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Avoid Food Allergy Cross-Contamination at Home

By HERWriter
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Food Allergies related image Photo: Getty Images

People who have a food allergy have a physical reaction to a particular food, which is called an allergen. From the outside, it may seem like a relatively simple task to avoid the food that causes the symptoms. For example, if you are allergic to peanuts, just don’t eat them. But for some people with allergies, even a tiny amount of the food allergen can be enough to trigger an allergic reaction which can make them stop breathing.

In the world of food allergies, when something other than the food itself comes in contact with the allergen, bits of the allergen are transferred. This is called cross-contamination. It can take place at home, in the grocery store, in a restaurant, or even on the surface of a lunch box sitting beside a contaminated surface.

The safest way to avoid cross-contamination at home is to ban the food that causes the allergic reaction. Depending on your family situation, that might not be possible. If you know there are allergen sources in the house, consider these tips to avoid cross contamination:

Kitchen – Cross-contamination can occur if foods are cooked in the same pan or stirred with the same spoon. Have special cookware and utensils that are only used to prepare food for the person with food allergies. Countertops, cutting boards, and even the dish cloth or sponge can cause cross-contamination. Use disposable paper towels to clean up after an allergen and be sure all surfaces are completely cleaned.

Pantry – If you must store foods containing an allergen in the same pantry with “safe” foods, don’t store them next to each other. Place “safe” items on a separate shelf. Think about adding “safe” labels such as green stickers to allergen-free foods and red stickers to allergen-containing foods or foods you are not sure about. This can be very effective for children since they will understand the color labels much earlier than they will be able to read the list of ingredients.

Food Prep – If you are preparing foods with and without allergens, be sure to prepare the allergen-free version first and put it in a safe place before even opening the containers for allergen-containing foods. Train yourself not to cross-contaminate any food containers, even if both are “safe”. This will help you remember not to put the knife you used to spread peanut butter into the jar of jelly. And remember, even something like the barbecue grill can be a source of cross-contamination. So be sure to completely clean the grill after cooking an allergen-containing food.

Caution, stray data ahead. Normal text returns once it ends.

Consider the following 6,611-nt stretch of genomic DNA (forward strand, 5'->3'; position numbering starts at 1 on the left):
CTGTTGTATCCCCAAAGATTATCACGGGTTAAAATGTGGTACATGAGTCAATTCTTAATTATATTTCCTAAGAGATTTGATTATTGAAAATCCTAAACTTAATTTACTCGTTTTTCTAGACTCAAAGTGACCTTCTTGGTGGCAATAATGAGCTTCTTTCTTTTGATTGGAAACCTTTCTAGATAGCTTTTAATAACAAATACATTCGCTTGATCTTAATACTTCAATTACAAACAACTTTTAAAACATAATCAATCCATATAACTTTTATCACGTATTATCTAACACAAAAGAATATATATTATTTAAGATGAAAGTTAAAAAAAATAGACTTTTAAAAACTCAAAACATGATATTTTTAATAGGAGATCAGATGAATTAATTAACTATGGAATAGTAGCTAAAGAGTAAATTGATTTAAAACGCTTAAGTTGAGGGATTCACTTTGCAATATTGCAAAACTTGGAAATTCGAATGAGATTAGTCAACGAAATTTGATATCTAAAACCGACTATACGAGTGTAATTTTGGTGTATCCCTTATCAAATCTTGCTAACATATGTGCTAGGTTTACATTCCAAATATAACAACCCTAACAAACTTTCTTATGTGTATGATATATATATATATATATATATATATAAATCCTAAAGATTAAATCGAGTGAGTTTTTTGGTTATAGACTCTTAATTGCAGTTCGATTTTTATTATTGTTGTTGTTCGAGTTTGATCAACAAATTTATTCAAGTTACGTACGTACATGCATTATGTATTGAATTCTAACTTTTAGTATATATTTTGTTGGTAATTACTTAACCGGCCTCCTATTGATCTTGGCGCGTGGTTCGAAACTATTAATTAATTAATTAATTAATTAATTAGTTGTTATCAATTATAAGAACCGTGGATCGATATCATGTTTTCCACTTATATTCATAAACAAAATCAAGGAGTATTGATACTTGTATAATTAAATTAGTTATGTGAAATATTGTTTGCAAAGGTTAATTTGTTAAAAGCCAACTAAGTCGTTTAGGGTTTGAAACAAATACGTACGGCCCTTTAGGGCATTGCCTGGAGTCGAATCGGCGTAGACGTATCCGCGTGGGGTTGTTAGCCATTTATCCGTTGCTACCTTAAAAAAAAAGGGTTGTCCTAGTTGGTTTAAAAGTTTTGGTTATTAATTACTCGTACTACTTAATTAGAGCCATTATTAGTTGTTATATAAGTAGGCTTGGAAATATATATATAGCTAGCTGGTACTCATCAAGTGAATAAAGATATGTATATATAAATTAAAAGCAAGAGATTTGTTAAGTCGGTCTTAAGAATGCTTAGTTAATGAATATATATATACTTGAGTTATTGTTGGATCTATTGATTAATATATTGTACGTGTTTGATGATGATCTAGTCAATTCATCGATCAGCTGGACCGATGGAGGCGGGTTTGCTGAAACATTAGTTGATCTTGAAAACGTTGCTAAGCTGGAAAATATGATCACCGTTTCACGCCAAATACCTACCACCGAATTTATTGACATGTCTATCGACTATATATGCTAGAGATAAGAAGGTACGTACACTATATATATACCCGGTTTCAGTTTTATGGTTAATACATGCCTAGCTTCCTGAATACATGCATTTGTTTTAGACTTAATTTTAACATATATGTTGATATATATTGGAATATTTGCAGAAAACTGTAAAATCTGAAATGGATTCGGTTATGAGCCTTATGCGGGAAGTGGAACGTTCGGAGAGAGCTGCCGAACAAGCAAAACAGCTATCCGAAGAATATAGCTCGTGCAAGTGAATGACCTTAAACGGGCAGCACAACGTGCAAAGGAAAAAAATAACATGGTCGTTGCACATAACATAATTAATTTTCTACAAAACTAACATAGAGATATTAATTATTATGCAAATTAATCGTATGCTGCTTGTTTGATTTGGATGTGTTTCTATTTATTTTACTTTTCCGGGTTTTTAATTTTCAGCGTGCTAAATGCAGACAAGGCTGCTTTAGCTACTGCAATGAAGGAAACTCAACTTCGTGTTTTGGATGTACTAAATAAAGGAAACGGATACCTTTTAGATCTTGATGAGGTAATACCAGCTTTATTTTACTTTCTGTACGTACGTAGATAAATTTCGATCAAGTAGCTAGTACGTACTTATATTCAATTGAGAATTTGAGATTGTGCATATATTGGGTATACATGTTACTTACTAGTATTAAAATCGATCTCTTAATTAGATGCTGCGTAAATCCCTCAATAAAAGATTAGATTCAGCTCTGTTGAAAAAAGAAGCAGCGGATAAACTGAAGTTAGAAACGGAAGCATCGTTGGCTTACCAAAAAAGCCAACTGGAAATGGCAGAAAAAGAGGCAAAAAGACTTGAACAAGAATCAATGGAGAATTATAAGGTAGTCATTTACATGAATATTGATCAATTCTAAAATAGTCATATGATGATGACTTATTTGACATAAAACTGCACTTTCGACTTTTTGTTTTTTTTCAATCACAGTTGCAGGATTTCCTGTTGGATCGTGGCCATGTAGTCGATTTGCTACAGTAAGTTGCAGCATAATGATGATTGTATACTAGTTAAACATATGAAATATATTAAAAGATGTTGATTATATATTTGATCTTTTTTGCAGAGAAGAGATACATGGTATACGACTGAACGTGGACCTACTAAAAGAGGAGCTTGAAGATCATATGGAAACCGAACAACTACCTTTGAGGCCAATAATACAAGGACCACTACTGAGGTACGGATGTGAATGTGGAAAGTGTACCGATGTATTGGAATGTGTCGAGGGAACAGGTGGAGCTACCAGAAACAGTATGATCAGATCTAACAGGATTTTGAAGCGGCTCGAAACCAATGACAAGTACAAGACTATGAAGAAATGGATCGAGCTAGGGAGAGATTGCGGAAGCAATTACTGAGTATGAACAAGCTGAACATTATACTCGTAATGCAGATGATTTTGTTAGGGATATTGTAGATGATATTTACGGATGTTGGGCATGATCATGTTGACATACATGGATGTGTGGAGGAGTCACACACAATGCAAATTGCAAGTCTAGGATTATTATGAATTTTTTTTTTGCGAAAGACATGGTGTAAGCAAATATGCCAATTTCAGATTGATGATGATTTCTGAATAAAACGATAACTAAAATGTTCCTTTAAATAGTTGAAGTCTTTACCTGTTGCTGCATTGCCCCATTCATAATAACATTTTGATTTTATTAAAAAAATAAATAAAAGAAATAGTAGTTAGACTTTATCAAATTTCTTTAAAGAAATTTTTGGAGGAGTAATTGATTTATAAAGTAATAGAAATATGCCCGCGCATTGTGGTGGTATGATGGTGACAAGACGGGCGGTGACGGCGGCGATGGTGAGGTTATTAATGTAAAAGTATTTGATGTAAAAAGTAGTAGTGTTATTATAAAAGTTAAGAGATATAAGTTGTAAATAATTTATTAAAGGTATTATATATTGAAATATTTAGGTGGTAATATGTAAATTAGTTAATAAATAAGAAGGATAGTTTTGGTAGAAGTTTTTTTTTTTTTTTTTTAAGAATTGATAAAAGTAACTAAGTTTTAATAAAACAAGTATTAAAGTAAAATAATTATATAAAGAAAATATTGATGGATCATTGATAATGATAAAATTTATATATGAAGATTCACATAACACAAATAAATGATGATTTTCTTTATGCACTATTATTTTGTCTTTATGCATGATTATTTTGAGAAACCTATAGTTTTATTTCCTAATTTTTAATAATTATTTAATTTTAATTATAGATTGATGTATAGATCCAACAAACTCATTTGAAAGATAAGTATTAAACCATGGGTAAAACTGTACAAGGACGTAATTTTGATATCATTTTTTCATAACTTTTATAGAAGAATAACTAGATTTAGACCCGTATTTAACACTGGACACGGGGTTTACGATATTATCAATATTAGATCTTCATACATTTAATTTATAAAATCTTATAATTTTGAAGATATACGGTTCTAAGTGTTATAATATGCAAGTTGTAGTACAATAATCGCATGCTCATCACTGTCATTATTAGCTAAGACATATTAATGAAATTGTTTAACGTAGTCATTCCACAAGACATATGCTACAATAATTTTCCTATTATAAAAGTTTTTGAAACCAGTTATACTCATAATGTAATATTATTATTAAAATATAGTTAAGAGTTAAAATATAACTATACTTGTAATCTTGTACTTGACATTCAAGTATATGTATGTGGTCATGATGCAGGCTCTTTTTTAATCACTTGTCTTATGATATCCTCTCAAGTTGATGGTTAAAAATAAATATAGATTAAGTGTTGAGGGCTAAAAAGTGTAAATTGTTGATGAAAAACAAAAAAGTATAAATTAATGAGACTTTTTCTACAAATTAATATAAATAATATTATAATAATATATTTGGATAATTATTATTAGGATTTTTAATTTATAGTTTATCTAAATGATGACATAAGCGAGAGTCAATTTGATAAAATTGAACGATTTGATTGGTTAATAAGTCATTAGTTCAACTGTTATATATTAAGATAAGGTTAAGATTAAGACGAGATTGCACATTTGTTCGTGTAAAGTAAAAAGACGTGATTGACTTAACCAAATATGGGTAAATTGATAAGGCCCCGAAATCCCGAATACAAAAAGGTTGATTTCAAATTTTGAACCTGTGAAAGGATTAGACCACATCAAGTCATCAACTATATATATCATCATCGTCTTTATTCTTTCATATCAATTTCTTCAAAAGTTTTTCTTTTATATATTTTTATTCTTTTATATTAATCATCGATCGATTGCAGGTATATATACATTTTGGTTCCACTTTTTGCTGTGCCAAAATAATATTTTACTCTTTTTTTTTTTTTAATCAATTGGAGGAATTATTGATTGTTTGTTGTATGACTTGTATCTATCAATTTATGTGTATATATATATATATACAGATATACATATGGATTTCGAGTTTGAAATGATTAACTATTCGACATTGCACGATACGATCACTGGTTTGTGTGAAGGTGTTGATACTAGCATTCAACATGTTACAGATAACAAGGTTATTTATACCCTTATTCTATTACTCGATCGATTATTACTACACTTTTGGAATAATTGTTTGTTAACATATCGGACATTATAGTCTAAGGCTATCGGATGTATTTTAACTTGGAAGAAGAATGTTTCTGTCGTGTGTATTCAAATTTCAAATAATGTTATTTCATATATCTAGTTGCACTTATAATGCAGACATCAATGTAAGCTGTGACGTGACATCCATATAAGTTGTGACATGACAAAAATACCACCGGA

Hands – Even a tiny bit of an allergen on your hands can contaminate many surfaces in your home. Train everyone in your household to wash their hands with soap and water every time they touch something containing the allergen and every time they eat.

Make Smart Choices – If you know you will have both safe and not-safe foods in the house, make the best possible choices you can to control the allergen. For example, choose moist breads, not dry or crumbly breads to avoid spreading wheat particles. If you are cooking with oil, plan appropriately to prevent the oil from splattering onto other surfaces and causing cross-contamination that is very difficult to clean up.

The key to keeping your kitchen safe from allergen cross-contamination is to be consistent in where things are stored, how they are used, and how they are cleaned. Building safe habits will help you protect your family from cross-contamination at home.

About.com: Avoid Food Allergy Cross-Contamination
Kids with Food Allergies

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EmpowHER Guest

This is a well written, well thought out article, and I'm really happy it arrived in my Google Alert on food allergies this morning. I think about cross contamination and accidental exposure myself, so I came up with a few simple tools you can use in the kitchen. Surprisingly, bathrooms are also a big place for accidental exposure, which I explain on the video at the bottom of this page: http://www.onespotallergy.com/Food-Allergen-Avoidance-Tools-p/osa0080.htm I've had excellent feedback from food allergy parents, who realized these tools added a layer of safety to issues that are often overlooked.
Elizabeth Goldenberg
President and Founder,

November 12, 2010 - 8:18am
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We value and respect our HERWriters' experiences, but everyone is different. Many of our writers are speaking from personal experience, and what's worked for them may not work for you. Their articles are not a substitute for medical advice, although we hope you can gain knowledge from their insight.

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